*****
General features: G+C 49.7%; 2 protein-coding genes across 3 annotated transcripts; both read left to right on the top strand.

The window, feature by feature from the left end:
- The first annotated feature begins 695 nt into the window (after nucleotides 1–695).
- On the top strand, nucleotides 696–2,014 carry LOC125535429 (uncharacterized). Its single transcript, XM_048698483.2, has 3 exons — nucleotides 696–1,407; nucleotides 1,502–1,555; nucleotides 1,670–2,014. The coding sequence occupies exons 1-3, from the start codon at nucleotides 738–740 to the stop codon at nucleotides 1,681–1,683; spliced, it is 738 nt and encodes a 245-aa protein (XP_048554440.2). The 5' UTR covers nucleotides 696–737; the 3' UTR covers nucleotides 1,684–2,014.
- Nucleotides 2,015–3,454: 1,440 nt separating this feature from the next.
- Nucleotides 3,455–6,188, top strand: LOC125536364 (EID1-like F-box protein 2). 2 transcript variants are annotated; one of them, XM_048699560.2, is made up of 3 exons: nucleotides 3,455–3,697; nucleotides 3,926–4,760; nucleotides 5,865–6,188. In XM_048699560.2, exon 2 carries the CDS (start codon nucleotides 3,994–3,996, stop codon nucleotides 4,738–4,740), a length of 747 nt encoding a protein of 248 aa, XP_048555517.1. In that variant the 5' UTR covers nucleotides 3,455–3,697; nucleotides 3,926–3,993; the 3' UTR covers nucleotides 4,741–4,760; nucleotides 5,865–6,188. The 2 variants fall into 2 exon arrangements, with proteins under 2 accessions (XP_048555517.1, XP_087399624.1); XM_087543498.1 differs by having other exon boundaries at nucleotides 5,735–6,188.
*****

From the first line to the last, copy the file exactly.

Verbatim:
General features: G+C 49.7%; 2 protein-coding genes across 3 annotated transcripts; both read left to right on the top strand.

The window, feature by feature from the left end:
- The first annotated feature begins 695 nt into the window (after nucleotides 1–695).
- On the top strand, nucleotides 696–2,014 carry LOC125535429 (uncharacterized). Its single transcript, XM_048698483.2, has 3 exons — nucleotides 696–1,407; nucleotides 1,502–1,555; nucleotides 1,670–2,014. The coding sequence occupies exons 1-3, from the start codon at nucleotides 738–740 to the stop codon at nucleotides 1,681–1,683; spliced, it is 738 nt and encodes a 245-aa protein (XP_048554440.2). The 5' UTR covers nucleotides 696–737; the 3' UTR covers nucleotides 1,684–2,014.
- Nucleotides 2,015–3,454: 1,440 nt separating this feature from the next.
- Nucleotides 3,455–6,188, top strand: LOC125536364 (EID1-like F-box protein 2). 2 transcript variants are annotated; one of them, XM_048699560.2, is made up of 3 exons: nucleotides 3,455–3,697; nucleotides 3,926–4,760; nucleotides 5,865–6,188. In XM_048699560.2, exon 2 carries the CDS (start codon nucleotides 3,994–3,996, stop codon nucleotides 4,738–4,740), a length of 747 nt encoding a protein of 248 aa, XP_048555517.1. In that variant the 5' UTR covers nucleotides 3,455–3,697; nucleotides 3,926–3,993; the 3' UTR covers nucleotides 4,741–4,760; nucleotides 5,865–6,188. The 2 variants fall into 2 exon arrangements, with proteins under 2 accessions (XP_048555517.1, XP_087399624.1); XM_087543498.1 differs by having other exon boundaries at nucleotides 5,735–6,188.